When working in sanitary or hygienic applications like Food & Beverage or Semiconductor manufacturing, it is vital to maintain strict air purity standards, especially having oil free air. Oil vapor in compressed air can be tied to diminished product quality as well as health concerns for both employees and customers alike. Depending on the industry, exceeding the limits of oil vapor in air can mean loss of product, hefty fines, or even a pause in production altogether until the problem is resolved. The International Standards Organization (ISO) designed parameters for compressed air to determine the quality of compressed air, ranging from class 0 to class 6.
Why ISO Class 0 Status Matters
ISO classification 8531-1 uses three different metrics to determine the quality of compressed air, sorted by the types of contaminants. The difference between these options is through the displayed ISO class. These classifications can be split up depending on how they meet each standard or by meeting all three thresholds at once. So one compressor could be Class 1, but another might be Class 1 for only one of the criteria, and Class 2 or 3 for the others. ISO sets Class 0, the highest level of air purity, differently from the other classes. Manufacturers and end-users set standards for Class 0 Air, however, these standards must be more stringent than Class 1’s parameters.
The first measurement is the Solid Particle Maximum or number of particles per million in the compressed air. Proper filtration protects against dirt, dust, and other solids present in compressed air. The second measurement is the Pressure Dew Point, which relates to the amount of water vapor present in the compressed air. The lower the dew point, the less moisture is available for bacteria to grow. The final metric for air purity measures the presence of lubricant or oil vapor within the air. Oil vapor, especially non-food grade lubricants, contaminates the compressed air encountered.
This third metric, the oil vapor has historically been difficult for facilities to monitor. Typically, facilities need to coordinate with outside laboratories certified by the FDA and provide samples of the compressed air. This process can be time-consuming, and with severe consequences for a failing grade, ensuring oil free air is truly oil free is vital. While there are many ways to achieve oil free air, here are three methods we have found to be effective.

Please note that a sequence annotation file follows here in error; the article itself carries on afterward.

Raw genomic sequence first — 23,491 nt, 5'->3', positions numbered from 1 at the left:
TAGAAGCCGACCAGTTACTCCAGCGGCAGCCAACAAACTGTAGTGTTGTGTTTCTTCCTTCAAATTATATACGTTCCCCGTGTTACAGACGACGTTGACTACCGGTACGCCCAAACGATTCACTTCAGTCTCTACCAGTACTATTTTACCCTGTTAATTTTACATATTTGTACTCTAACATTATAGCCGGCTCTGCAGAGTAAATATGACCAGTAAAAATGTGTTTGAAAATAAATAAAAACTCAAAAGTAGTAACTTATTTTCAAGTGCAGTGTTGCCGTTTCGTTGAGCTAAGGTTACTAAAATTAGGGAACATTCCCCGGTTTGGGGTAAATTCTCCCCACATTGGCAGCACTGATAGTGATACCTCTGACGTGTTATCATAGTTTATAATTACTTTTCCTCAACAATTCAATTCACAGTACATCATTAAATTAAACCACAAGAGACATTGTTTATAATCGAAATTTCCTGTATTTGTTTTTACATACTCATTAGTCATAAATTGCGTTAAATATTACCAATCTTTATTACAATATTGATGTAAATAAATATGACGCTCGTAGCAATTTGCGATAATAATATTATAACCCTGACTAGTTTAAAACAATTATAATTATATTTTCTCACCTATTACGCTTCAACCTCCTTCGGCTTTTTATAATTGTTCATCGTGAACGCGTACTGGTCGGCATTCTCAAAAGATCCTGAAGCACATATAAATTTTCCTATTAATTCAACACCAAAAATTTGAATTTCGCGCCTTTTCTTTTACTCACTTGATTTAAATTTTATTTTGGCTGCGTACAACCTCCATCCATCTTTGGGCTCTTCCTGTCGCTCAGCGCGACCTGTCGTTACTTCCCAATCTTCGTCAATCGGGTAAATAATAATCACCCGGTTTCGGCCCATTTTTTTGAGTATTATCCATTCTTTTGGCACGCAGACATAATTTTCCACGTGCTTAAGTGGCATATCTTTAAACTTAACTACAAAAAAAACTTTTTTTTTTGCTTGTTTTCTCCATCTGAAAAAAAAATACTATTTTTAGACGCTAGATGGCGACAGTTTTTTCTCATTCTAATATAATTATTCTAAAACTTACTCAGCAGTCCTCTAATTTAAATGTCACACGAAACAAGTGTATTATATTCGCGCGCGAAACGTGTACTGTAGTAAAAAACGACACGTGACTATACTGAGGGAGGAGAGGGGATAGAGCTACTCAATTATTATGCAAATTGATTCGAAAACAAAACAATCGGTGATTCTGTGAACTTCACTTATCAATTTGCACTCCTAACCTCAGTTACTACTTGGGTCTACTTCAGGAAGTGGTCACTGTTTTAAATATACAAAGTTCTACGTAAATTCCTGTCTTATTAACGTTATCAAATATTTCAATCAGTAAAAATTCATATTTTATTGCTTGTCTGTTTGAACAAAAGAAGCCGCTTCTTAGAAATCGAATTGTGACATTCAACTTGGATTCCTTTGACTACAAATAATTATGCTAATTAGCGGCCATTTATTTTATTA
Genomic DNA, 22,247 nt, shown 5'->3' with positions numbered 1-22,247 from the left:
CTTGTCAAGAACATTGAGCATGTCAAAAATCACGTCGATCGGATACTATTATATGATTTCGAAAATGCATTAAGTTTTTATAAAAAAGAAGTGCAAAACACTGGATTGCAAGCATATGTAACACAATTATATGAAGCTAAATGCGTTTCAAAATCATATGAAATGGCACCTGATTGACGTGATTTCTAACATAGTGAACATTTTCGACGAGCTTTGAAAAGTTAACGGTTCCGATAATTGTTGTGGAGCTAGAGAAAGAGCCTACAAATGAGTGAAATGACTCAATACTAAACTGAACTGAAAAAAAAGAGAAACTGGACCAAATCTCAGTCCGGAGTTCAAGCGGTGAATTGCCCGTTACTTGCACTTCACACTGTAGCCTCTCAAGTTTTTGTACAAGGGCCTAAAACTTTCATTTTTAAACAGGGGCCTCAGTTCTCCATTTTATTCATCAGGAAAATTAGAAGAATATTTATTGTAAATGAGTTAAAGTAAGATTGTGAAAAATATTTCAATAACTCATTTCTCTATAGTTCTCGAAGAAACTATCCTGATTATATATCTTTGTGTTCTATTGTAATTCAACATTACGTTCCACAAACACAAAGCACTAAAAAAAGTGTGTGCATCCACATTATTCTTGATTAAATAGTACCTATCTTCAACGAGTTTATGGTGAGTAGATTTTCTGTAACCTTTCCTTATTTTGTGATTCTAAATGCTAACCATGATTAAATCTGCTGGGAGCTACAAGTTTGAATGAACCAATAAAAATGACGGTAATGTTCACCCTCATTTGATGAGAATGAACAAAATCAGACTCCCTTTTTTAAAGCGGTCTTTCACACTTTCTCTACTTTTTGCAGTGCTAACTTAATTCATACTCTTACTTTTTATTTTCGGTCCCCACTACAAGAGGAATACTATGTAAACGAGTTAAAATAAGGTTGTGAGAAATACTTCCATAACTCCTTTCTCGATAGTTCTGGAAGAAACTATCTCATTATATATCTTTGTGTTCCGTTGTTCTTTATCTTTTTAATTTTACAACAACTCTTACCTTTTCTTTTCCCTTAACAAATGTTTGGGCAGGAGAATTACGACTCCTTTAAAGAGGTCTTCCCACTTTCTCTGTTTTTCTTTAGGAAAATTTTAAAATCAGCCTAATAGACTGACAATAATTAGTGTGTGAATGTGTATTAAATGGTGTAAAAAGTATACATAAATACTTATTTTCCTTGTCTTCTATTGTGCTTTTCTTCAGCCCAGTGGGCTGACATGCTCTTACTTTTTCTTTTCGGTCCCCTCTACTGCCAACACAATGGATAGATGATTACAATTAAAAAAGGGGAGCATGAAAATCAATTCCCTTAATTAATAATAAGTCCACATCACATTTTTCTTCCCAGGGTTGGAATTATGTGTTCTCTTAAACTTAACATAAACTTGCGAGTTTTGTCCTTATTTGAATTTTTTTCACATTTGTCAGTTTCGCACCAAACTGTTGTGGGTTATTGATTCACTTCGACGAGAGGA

1. Oil Free Air Compressors
The easiest way to eliminate oil in your compressed air system is to start at the source. An oil free air compressor still has oil lubricating the machine, but its design does not allow oil vapor to interact with the air at all.
Sullair’s oil free DSP rotary screw compressor takes oil free to a new level. The DSP is classified as Class 0 air, meaning the oil vapor present in the air is less than .01 mg/m3. However, Sullair took this one step further by utilizing third-party certification to offer not just Class 0 air, but certified Class 0 air. DSP compressors achieve this through technology like its patented oil mist remover, the drain separator, and an easily accessible oil filter. As an added benefit, the oil mist remover recycles the compressor oil captured, reducing the amount of compressor fluid needed.
2. Air Treatment
Using the right air treatment options, facilities can be more secure in the fact their air is oil free. Pairing oil free compressors & air filtration together decreases the chances of oil present in production. In the unlikely event that an oil free machine accidentally releases more oil than an oil mist remover allows, the air filtration is another barrier to prevent oil from leaking through. Air dryers can also have a similar effect by reducing the oil’s temperature enough for condensation to occur. From there, the filtration collects the oil so it can be safely removed.
Parker provides top-of-the-line filtration such as its Oil-X OVR Oil Vapor Reduction Filters. Similar products use loose carbon to trap oil vapor, however, Parker sets the Oil-X apart with the extruded aluminum design, making it both smaller and lighter. With this trade-off, the Oil-X uses compact activated carbon cartridges to maximize packing density.
While oil vapor testing usually requires sending a sample to a certified laboratory, this is no longer the only solution. Beko Technologies offers a one-of-a-kind in-house oil vapor monitoring solution, the Metpoint OCV. The Metpoint OCV connects to the compressed air system and takes two samples every sixty seconds. The first sample is purified and compared against the unaltered sample with detection for up to .001 mg/m3 oil vapor content. When the set threshold is met or exceeded, the OCV then sets off an alarm. Alternatively, the OCV can send alerts directly to email using an optional IoT feature.
For assistance with finding the best oil free air solution for your facility, reach out to our compressed air experts below. Alternatively, request service on your oil free equipment through our service team.